One of the first responses I often get when I mention that I homeschool is “Well, I couldn’t do that, because I could never teach my child _______ (fill in the blank).” I understand exactly why they say that, as my husband and I both agree that neither of us is strong in biology or chemistry and we both know that I’m not teaching math past algebra. However, this fact has never concerned us – and wouldn’t even concern us if we had a child wanting to go into the medical field. Here are three reasons why I’m not worried about teaching my kids all the subjects I’m not strong in.
Reason 1: I Don’t Have to Teach Alone
Why? Well, because homeschooling doesn’t mean that I’m my children’s only teacher for all subjects – it just means that I get to pick all of their teachers for each of their subjects. Now, I’m not saying that as a homeschooler my goal is to leave all my children’s education up to the tutors I choose – legally, you do have to teach the majority of subjects to your child in most states. However, I do have the ability to purchase video curricula, online classes, or even real life classes for my kids to learn certain subjects. I live within 20 minutes of two different sets of high school science and lab classes that are part of inexpensive homeschool co-ops. I can name three different total video or computer software-based curricula off the top of my head as well as an online school – and I know Google would probably show dozens more. I’ve also heard firsthand of a handful of tutors that are proficient at math or science within an easy drive.
My kids currently learn math from a video curriculum (that I watch with them) and have learned reading and writing from a well laid out step by step program that I literally just open and follow the directions to each day. I can easily get a curriculum that lays out every step of the way for every one of their subjects if I want to, and as it gets harder for me I have other options like videos, online school, co-ops, or tutors.
Reason 2: I Can Still Focus on Their Interests
Part of my reason for homeschooling is actually so that my kids can focus on their interests in school as well as find out what they are good at for their future jobs. So I have a girl that adores art and crafts, one son that is all about math and engineering, and another son that loves sports and puzzles. I’ll tell you right now that I am not the least bit good at ANY of those things. Since my kids are in elementary school and we live in a great homeschooling area this still is not hard to do at all – in fact, we have free and cheap resources that aren’t even affiliated with homeschooling that focus on my children’s interests. Lowes and Home Depot often have free classes to build stuff, there’s a kids art studio and community center with art classes, there’s a good amount of sports teams that aren’t associated with the school system, and so many other things that my kids can do. And I don’t even live near a big city!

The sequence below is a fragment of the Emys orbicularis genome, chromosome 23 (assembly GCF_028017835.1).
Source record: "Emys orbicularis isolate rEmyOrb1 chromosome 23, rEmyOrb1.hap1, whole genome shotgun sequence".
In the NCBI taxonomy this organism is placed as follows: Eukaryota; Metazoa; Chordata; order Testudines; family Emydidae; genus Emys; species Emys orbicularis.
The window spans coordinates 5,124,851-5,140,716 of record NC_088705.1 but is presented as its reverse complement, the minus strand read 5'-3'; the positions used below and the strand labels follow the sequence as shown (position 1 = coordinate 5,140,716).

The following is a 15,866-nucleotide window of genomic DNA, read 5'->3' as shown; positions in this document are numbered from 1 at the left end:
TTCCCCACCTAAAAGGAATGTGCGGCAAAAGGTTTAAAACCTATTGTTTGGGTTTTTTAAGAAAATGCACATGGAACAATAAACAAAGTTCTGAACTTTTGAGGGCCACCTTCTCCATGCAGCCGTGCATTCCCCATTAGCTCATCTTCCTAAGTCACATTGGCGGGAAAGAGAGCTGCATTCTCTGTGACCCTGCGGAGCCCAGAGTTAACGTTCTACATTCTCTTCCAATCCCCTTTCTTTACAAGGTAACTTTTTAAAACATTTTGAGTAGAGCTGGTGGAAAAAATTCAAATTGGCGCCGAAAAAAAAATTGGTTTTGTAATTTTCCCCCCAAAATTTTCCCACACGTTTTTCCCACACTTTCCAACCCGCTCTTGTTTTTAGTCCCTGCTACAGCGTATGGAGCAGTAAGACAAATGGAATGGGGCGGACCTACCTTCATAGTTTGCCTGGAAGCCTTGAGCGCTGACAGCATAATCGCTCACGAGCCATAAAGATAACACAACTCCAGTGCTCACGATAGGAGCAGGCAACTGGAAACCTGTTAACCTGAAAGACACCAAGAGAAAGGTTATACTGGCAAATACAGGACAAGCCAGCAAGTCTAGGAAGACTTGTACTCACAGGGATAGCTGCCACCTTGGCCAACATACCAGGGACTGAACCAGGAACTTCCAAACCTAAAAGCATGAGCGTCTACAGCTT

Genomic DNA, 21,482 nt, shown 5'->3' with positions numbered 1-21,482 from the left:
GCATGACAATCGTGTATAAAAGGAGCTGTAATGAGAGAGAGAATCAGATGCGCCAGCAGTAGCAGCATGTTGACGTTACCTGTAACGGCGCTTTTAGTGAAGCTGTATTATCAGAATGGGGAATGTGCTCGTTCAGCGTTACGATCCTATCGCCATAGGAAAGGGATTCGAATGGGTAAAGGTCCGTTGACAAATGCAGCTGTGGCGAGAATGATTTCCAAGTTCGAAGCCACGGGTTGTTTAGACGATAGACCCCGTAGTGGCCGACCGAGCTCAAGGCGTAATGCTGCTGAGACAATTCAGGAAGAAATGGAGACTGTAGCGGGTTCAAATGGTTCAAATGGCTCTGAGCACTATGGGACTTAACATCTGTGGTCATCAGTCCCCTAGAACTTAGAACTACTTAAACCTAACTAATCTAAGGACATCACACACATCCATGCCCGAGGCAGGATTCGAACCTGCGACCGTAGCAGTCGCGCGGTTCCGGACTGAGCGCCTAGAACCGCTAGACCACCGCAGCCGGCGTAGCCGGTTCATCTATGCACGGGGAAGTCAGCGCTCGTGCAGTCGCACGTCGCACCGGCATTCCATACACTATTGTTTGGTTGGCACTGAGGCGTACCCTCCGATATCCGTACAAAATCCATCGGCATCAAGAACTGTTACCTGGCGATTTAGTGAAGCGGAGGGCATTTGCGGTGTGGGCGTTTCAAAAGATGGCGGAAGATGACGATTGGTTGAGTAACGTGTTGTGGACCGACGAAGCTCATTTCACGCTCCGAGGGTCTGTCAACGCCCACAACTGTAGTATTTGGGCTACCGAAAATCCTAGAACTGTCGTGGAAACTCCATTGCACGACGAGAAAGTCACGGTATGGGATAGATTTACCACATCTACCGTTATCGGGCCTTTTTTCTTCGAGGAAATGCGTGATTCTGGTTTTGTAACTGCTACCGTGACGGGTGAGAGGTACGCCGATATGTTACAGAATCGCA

This semester, my daughter is taking art, music, and nature study classes. My oldest son is going to take extra math, PE, hands on science, STEM (Science, Technology, Engineering and Math), and games and strategy classes. My youngest one gets to do art, music and PE classes. I’m not teaching any of these fun extra classes focused on their interests, but they still get to take them with friends and with awesome teachers who love those subjects!
Reason 3: Someday My Child Will Teach Himself
I was homeschooled and also saw many of my cousins being homeschooled firsthand and I know for a fact that my machinist husband, university math teacher cousin, computer programmer cousin, and engineer cousin didn’t learn all their math from their parents. Granted, three of them went to college and took a lot of higher math there but all four of them worked through math books on their own through the bulk of high school. I saw three of them pouring over Saxon Math on their own and I’m told my husband actually was given the answers and then taught his mom how to do the algebra lesson.
Like a homeschooling friend mentioned to me once, “The end goal of homeschooling is to teach our kids how to teach themselves anything they want to know.” Even in early elementary school I can work towards this goal by letting my kids do more and more independent work while they still know I am there to help if needed. I can also focus on the way my kids learn by turning on a video or audio book for my son, helping my daughter find some way to create things with her hands, and letting my youngest son build his puzzle of numbers.
With the other tutors and curricula that are around me, the extracurricular choices I have, and the independent spirit I can nourish in my children I have no worries that I can’t teach science, math, art, or anything else because the resources are there if you just use them.